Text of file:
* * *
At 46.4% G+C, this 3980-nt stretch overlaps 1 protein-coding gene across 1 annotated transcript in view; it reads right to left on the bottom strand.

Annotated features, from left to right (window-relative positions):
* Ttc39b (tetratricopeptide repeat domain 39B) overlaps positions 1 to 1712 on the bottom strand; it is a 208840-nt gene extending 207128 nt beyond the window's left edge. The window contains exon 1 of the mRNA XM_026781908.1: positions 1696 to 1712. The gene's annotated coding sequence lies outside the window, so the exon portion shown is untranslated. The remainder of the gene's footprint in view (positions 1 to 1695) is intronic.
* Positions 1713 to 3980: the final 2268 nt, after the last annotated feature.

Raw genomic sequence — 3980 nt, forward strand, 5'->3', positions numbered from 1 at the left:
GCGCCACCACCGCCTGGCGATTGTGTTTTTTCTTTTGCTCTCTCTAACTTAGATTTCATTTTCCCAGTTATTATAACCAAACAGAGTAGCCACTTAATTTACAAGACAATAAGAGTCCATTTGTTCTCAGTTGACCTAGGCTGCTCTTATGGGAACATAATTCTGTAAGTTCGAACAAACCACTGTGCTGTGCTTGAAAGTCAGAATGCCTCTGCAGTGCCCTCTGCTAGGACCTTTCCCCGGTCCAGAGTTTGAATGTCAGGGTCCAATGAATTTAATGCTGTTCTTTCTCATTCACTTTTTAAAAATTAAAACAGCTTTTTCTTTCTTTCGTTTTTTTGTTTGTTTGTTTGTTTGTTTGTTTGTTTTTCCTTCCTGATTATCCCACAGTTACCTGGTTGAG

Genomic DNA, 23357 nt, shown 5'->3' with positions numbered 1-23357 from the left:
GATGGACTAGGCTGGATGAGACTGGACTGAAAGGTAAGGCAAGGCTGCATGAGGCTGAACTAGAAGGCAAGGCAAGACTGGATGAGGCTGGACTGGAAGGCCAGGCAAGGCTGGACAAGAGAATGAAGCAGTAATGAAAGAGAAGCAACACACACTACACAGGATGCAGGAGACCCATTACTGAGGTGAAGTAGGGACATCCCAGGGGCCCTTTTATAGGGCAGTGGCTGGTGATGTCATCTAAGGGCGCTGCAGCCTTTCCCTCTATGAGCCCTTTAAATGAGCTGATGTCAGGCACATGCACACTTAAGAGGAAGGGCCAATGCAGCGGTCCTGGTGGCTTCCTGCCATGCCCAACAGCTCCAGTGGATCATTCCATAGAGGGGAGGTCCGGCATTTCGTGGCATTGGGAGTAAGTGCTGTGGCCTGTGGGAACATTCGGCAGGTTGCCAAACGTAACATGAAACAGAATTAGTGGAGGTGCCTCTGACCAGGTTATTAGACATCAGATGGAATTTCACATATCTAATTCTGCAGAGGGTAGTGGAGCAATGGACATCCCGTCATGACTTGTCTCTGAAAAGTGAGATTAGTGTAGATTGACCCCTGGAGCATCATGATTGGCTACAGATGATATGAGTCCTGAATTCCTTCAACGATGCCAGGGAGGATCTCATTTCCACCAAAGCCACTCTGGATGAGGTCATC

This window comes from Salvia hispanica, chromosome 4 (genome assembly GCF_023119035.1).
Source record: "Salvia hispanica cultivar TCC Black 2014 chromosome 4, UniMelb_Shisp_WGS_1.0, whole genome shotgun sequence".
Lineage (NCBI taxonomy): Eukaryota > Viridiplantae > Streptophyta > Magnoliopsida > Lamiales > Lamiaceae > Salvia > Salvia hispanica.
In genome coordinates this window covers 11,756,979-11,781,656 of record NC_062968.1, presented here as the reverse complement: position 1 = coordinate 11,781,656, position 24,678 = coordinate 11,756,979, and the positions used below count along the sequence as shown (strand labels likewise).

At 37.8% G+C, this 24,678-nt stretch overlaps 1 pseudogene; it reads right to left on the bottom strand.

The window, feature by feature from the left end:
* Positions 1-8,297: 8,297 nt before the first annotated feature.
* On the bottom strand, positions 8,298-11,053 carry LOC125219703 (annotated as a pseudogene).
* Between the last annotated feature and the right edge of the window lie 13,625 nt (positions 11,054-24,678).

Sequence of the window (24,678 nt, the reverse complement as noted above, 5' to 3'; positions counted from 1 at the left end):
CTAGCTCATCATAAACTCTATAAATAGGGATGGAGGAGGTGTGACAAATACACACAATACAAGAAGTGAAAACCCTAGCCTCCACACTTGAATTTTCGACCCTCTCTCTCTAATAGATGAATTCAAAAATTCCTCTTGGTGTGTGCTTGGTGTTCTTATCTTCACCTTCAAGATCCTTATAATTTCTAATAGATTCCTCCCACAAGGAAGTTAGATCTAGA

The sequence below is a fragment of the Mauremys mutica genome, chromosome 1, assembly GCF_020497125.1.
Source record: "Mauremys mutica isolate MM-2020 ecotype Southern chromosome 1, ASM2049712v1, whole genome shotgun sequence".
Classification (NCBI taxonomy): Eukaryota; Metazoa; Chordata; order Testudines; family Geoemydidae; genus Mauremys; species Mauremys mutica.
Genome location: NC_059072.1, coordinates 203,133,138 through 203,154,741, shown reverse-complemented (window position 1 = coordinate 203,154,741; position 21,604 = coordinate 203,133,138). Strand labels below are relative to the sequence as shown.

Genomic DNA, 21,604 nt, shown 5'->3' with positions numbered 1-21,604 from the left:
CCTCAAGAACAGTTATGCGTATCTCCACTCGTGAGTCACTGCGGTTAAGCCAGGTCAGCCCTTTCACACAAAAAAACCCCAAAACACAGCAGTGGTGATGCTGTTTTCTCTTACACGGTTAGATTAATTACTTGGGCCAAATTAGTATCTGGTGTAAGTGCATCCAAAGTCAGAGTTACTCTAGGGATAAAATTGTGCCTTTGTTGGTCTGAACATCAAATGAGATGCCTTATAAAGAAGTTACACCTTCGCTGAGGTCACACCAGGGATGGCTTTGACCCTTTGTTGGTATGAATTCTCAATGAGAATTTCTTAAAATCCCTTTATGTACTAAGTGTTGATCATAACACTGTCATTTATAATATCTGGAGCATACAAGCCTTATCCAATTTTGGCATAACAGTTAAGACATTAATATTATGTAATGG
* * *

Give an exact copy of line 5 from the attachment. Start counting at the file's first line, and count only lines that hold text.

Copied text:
Raw genomic sequence — 3980 nt, forward strand, 5'->3', positions numbered from 1 at the left: